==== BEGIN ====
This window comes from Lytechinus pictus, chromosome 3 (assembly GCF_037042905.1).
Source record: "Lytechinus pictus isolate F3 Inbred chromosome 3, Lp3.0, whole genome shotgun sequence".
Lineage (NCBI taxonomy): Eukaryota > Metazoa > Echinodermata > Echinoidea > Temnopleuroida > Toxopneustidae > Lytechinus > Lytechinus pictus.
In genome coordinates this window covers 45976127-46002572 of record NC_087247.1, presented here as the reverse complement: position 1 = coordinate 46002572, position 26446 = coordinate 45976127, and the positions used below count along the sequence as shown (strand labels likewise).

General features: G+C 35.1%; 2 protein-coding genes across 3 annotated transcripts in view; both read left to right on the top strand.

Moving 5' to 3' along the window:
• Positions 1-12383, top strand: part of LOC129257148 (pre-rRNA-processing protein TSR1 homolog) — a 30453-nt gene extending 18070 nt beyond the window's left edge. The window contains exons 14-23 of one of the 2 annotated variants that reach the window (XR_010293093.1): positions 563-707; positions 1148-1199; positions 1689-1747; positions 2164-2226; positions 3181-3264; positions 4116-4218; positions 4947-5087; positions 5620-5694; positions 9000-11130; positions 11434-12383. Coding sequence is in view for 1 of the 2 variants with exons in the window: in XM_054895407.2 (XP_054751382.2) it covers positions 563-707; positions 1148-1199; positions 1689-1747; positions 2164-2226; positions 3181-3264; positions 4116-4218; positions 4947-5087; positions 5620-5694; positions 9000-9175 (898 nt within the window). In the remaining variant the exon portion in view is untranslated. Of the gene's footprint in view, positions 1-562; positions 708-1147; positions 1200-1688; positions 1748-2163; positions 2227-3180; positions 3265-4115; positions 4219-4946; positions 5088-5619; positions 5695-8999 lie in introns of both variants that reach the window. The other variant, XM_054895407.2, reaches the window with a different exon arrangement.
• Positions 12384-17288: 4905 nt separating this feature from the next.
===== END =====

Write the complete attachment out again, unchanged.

This window comes from Lytechinus pictus, chromosome 3 (assembly GCF_037042905.1).
Source record: "Lytechinus pictus isolate F3 Inbred chromosome 3, Lp3.0, whole genome shotgun sequence".
Lineage (NCBI taxonomy): Eukaryota > Metazoa > Echinodermata > Echinoidea > Temnopleuroida > Toxopneustidae > Lytechinus > Lytechinus pictus.
In genome coordinates this window covers 45976127-46002572 of record NC_087247.1, presented here as the reverse complement: position 1 = coordinate 46002572, position 26446 = coordinate 45976127, and the positions used below count along the sequence as shown (strand labels likewise).

General features: G+C 35.1%; 2 protein-coding genes across 3 annotated transcripts in view; both read left to right on the top strand.

Moving 5' to 3' along the window:
• Positions 1-12383, top strand: part of LOC129257148 (pre-rRNA-processing protein TSR1 homolog) — a 30453-nt gene extending 18070 nt beyond the window's left edge. The window contains exons 14-23 of one of the 2 annotated variants that reach the window (XR_010293093.1): positions 563-707; positions 1148-1199; positions 1689-1747; positions 2164-2226; positions 3181-3264; positions 4116-4218; positions 4947-5087; positions 5620-5694; positions 9000-11130; positions 11434-12383. Coding sequence is in view for 1 of the 2 variants with exons in the window: in XM_054895407.2 (XP_054751382.2) it covers positions 563-707; positions 1148-1199; positions 1689-1747; positions 2164-2226; positions 3181-3264; positions 4116-4218; positions 4947-5087; positions 5620-5694; positions 9000-9175 (898 nt within the window). In the remaining variant the exon portion in view is untranslated. Of the gene's footprint in view, positions 1-562; positions 708-1147; positions 1200-1688; positions 1748-2163; positions 2227-3180; positions 3265-4115; positions 4219-4946; positions 5088-5619; positions 5695-8999 lie in introns of both variants that reach the window. The other variant, XM_054895407.2, reaches the window with a different exon arrangement.
• Positions 12384-17288: 4905 nt separating this feature from the next.